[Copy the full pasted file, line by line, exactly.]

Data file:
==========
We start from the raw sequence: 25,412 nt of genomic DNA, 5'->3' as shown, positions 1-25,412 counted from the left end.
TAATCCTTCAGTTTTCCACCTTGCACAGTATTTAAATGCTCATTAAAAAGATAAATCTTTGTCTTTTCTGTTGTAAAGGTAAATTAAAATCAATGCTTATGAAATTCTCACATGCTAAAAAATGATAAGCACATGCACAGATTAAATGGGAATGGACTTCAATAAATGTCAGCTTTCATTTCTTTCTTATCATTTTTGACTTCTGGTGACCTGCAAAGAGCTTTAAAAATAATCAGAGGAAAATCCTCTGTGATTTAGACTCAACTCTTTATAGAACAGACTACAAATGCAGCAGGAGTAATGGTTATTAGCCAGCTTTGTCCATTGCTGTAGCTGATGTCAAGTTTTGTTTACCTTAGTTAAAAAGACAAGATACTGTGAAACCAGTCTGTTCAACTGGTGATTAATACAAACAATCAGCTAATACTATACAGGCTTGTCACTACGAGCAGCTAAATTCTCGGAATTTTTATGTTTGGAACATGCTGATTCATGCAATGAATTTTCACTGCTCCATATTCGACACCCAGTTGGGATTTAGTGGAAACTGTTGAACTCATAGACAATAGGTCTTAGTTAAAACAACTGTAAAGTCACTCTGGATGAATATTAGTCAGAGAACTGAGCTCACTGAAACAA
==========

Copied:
We start from the raw sequence: 25,412 nt of genomic DNA, 5'->3' as shown, positions 1-25,412 counted from the left end.
TAATCCTTCAGTTTTCCACCTTGCACAGTATTTAAATGCTCATTAAAAAGATAAATCTTTGTCTTTTCTGTTGTAAAGGTAAATTAAAATCAATGCTTATGAAATTCTCACATGCTAAAAAATGATAAGCACATGCACAGATTAAATGGGAATGGACTTCAATAAATGTCAGCTTTCATTTCTTTCTTATCATTTTTGACTTCTGGTGACCTGCAAAGAGCTTTAAAAATAATCAGAGGAAAATCCTCTGTGATTTAGACTCAACTCTTTATAGAACAGACTACAAATGCAGCAGGAGTAATGGTTATTAGCCAGCTTTGTCCATTGCTGTAGCTGATGTCAAGTTTTGTTTACCTTAGTTAAAAAGACAAGATACTGTGAAACCAGTCTGTTCAACTGGTGATTAATACAAACAATCAGCTAATACTATACAGGCTTGTCACTACGAGCAGCTAAATTCTCGGAATTTTTATGTTTGGAACATGCTGATTCATGCAATGAATTTTCACTGCTCCATATTCGACACCCAGTTGGGATTTAGTGGAAACTGTTGAACTCATAGACAATAGGTCTTAGTTAAAACAACTGTAAAGTCACTCTGGATGAATATTAGTCAGAGAACTGAGCTCACTGAAACAA